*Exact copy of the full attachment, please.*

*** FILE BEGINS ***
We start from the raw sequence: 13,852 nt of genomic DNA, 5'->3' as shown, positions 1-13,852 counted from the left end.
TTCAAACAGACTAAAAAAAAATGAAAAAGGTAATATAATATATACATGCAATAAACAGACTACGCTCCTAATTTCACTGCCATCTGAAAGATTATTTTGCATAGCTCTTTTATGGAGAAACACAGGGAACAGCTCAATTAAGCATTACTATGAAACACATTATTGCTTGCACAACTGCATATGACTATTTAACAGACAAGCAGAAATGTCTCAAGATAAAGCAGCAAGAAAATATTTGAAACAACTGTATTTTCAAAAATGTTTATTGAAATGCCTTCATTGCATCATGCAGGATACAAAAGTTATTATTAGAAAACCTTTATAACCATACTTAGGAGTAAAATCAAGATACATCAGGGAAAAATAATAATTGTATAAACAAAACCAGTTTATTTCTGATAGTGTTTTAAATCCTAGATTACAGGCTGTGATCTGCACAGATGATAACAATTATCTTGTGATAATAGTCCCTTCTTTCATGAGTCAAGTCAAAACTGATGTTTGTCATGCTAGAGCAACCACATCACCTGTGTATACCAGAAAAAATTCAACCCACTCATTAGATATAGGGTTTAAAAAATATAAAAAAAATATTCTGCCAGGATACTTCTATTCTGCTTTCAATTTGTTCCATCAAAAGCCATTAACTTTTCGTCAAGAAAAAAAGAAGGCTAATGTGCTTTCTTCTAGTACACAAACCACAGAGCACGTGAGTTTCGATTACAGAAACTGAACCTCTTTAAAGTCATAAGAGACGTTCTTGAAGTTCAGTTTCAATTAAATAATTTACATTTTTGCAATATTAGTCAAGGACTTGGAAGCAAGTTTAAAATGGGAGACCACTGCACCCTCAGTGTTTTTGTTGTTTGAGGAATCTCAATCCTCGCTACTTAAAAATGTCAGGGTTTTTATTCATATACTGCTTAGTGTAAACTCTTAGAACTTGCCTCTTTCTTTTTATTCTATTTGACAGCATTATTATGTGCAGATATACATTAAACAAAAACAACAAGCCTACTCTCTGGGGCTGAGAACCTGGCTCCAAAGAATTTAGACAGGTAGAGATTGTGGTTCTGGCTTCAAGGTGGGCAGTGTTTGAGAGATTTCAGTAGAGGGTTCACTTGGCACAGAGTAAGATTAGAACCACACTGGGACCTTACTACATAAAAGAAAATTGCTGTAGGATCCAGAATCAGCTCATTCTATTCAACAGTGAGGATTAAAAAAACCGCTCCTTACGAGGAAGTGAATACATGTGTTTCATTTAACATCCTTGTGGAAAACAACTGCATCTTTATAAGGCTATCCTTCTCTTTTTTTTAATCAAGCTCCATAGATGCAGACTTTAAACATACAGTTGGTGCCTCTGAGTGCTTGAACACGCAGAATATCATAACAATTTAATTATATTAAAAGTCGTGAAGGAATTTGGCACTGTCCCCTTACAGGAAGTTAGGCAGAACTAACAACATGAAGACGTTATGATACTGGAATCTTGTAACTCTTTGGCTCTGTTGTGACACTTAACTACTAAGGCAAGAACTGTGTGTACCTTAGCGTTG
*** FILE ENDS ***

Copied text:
We start from the raw sequence: 13,852 nt of genomic DNA, 5'->3' as shown, positions 1-13,852 counted from the left end.
TTCAAACAGACTAAAAAAAAATGAAAAAGGTAATATAATATATACATGCAATAAACAGACTACGCTCCTAATTTCACTGCCATCTGAAAGATTATTTTGCATAGCTCTTTTATGGAGAAACACAGGGAACAGCTCAATTAAGCATTACTATGAAACACATTATTGCTTGCACAACTGCATATGACTATTTAACAGACAAGCAGAAATGTCTCAAGATAAAGCAGCAAGAAAATATTTGAAACAACTGTATTTTCAAAAATGTTTATTGAAATGCCTTCATTGCATCATGCAGGATACAAAAGTTATTATTAGAAAACCTTTATAACCATACTTAGGAGTAAAATCAAGATACATCAGGGAAAAATAATAATTGTATAAACAAAACCAGTTTATTTCTGATAGTGTTTTAAATCCTAGATTACAGGCTGTGATCTGCACAGATGATAACAATTATCTTGTGATAATAGTCCCTTCTTTCATGAGTCAAGTCAAAACTGATGTTTGTCATGCTAGAGCAACCACATCACCTGTGTATACCAGAAAAAATTCAACCCACTCATTAGATATAGGGTTTAAAAAATATAAAAAAAATATTCTGCCAGGATACTTCTATTCTGCTTTCAATTTGTTCCATCAAAAGCCATTAACTTTTCGTCAAGAAAAAAAGAAGGCTAATGTGCTTTCTTCTAGTACACAAACCACAGAGCACGTGAGTTTCGATTACAGAAACTGAACCTCTTTAAAGTCATAAGAGACGTTCTTGAAGTTCAGTTTCAATTAAATAATTTACATTTTTGCAATATTAGTCAAGGACTTGGAAGCAAGTTTAAAATGGGAGACCACTGCACCCTCAGTGTTTTTGTTGTTTGAGGAATCTCAATCCTCGCTACTTAAAAATGTCAGGGTTTTTATTCATATACTGCTTAGTGTAAACTCTTAGAACTTGCCTCTTTCTTTTTATTCTATTTGACAGCATTATTATGTGCAGATATACATTAAACAAAAACAACAAGCCTACTCTCTGGGGCTGAGAACCTGGCTCCAAAGAATTTAGACAGGTAGAGATTGTGGTTCTGGCTTCAAGGTGGGCAGTGTTTGAGAGATTTCAGTAGAGGGTTCACTTGGCACAGAGTAAGATTAGAACCACACTGGGACCTTACTACATAAAAGAAAATTGCTGTAGGATCCAGAATCAGCTCATTCTATTCAACAGTGAGGATTAAAAAAACCGCTCCTTACGAGGAAGTGAATACATGTGTTTCATTTAACATCCTTGTGGAAAACAACTGCATCTTTATAAGGCTATCCTTCTCTTTTTTTTAATCAAGCTCCATAGATGCAGACTTTAAACATACAGTTGGTGCCTCTGAGTGCTTGAACACGCAGAATATCATAACAATTTAATTATATTAAAAGTCGTGAAGGAATTTGGCACTGTCCCCTTACAGGAAGTTAGGCAGAACTAACAACATGAAGACGTTATGATACTGGAATCTTGTAACTCTTTGGCTCTGTTGTGACACTTAACTACTAAGGCAAGAACTGTGTGTACCTTAGCGTTG